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Politics and Government

‘Negative consequences’ for years to come: Syracuse mayor responds to census count ending early

Tom Magnarelli
WRVO Public Media
Syracuse Mayor Ben Walsh.

Syracuse Mayor Ben Walsh is responding to the U.S. Census Bureau’s decision to end all counting efforts for the 2020 census a month earlier than previously announced. The bureau’s director said it’s part of their plan to accelerate the completion of data collection by the end of the year. Walsh said cutting off the census count on September 30 is very troubling, undermines all the works that’s been done, and will hurt the city for years to come. 

“I’m incredibly disappointed, incredibly troubled,” Walsh said. “I’m calling on the White House and all of our federal delegation to reconsider that decision. It will have significant and long-term negative consequences on the people of Syracuse.”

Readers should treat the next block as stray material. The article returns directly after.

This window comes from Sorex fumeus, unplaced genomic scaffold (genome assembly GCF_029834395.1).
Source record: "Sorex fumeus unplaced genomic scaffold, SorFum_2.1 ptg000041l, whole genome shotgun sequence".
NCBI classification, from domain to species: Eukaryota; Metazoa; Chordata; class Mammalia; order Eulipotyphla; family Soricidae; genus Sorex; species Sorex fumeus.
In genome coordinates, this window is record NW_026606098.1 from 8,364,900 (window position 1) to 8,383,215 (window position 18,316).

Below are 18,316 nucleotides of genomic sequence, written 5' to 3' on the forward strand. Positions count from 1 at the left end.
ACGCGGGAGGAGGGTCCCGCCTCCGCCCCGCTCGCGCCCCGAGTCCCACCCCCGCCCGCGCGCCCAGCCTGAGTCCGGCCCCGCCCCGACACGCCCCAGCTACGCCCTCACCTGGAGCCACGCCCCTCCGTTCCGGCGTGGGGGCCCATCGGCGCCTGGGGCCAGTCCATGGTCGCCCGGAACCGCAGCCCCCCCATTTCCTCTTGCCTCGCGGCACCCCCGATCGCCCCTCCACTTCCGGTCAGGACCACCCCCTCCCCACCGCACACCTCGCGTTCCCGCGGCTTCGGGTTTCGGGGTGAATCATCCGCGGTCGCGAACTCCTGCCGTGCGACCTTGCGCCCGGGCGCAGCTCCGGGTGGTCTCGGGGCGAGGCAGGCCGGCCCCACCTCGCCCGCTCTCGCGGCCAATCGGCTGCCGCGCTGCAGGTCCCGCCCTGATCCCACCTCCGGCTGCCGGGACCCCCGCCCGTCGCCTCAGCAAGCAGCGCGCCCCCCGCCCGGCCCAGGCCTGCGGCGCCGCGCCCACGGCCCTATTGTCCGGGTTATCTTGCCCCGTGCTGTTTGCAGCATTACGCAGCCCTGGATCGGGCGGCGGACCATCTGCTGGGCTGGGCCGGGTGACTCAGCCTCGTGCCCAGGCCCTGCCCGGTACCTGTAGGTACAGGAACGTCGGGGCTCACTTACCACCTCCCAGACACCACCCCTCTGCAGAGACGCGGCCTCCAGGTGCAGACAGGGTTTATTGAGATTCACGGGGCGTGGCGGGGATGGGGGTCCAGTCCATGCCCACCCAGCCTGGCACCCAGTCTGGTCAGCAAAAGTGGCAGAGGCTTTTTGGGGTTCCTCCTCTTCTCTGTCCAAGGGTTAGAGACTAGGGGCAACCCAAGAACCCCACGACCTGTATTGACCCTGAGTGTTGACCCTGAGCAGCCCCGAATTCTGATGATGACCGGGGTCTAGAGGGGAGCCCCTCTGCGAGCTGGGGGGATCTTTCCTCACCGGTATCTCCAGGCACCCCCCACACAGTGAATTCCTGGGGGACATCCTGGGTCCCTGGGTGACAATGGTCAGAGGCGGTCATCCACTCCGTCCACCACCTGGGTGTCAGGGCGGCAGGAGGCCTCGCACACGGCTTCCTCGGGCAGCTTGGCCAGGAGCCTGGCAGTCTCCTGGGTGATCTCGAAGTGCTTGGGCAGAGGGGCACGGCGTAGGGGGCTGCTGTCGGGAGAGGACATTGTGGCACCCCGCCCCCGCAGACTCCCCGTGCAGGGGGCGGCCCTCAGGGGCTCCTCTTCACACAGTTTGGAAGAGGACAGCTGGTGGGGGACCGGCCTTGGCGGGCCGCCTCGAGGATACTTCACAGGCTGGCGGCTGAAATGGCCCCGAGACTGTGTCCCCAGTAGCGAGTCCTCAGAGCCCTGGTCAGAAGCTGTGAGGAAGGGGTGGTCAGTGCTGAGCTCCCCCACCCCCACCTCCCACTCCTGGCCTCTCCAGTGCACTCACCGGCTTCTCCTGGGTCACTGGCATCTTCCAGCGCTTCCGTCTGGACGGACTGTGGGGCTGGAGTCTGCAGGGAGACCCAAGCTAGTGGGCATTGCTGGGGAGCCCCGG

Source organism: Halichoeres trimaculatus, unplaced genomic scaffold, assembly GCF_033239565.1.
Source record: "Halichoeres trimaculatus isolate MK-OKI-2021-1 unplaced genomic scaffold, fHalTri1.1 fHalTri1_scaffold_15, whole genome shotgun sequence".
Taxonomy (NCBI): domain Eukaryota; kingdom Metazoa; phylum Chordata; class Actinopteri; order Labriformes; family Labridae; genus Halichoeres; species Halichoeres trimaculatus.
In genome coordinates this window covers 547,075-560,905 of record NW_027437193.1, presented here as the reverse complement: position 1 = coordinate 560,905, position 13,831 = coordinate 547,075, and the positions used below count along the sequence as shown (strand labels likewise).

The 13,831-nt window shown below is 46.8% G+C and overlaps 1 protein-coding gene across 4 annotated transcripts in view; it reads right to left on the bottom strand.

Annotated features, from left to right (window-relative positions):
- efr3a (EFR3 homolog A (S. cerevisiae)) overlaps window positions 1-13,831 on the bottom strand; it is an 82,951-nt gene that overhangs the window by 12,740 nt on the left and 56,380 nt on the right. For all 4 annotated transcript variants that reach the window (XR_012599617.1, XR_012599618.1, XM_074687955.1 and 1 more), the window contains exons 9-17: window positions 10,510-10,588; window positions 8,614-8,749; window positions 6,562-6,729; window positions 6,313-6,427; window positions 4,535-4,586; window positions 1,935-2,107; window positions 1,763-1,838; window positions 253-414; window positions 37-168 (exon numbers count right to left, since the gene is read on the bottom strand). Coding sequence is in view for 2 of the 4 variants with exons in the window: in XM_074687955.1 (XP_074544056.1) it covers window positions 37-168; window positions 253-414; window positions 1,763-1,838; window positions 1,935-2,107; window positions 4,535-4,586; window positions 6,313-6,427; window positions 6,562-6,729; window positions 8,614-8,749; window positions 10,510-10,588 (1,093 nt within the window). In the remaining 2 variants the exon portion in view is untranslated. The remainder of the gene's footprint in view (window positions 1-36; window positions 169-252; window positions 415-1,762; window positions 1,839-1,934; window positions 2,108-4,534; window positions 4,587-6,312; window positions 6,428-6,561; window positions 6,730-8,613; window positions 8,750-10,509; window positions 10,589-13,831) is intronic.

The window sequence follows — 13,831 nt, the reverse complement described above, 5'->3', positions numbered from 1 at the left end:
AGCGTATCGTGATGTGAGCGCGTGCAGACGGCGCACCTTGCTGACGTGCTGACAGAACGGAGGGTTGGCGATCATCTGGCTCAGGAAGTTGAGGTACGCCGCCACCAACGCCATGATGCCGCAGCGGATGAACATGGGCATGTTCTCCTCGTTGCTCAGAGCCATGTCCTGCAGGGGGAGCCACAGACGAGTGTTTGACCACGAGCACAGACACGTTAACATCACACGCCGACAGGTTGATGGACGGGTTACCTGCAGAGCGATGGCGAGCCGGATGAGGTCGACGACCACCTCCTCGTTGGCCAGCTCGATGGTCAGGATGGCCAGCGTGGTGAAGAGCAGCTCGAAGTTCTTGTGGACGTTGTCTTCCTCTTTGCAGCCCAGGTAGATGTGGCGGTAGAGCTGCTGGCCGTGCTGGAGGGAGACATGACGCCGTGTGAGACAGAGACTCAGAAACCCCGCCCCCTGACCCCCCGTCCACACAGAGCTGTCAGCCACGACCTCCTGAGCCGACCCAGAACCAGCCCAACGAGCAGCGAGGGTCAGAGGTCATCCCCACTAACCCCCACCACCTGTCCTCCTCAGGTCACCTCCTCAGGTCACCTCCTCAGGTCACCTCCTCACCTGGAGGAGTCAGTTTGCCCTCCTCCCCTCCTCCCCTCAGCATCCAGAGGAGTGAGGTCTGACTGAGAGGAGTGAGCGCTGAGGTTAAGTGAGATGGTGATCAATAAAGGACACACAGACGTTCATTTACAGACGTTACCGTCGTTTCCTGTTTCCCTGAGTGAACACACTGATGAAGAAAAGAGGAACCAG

The self-response rate in Syracuse, so far, is about 50%. That’s below the state and national average. Census data is used to determine how much federal funding municipalities get, and also federal representation, for the next decade.

Walsh said Syracuse has numerous hard to count populations, like students and communities of color.

“That’s why having as much time as possible to do the enumeration, to knock on the doors, is so important,” Walsh said. “But we’ve seen a continued effort on behalf of the federal government, and specifically the White House, to undermine the process and make it that much more difficult for our marginalized communities to participate in the census.”

Walsh said the city saw tangible progress and an uptick in the self-response rate last week, after they increased their efforts.

“Understanding that that time is going to be limited, we just have to double down on our efforts for the remaining time to try to get everyone we can to fill it out,” Walsh said.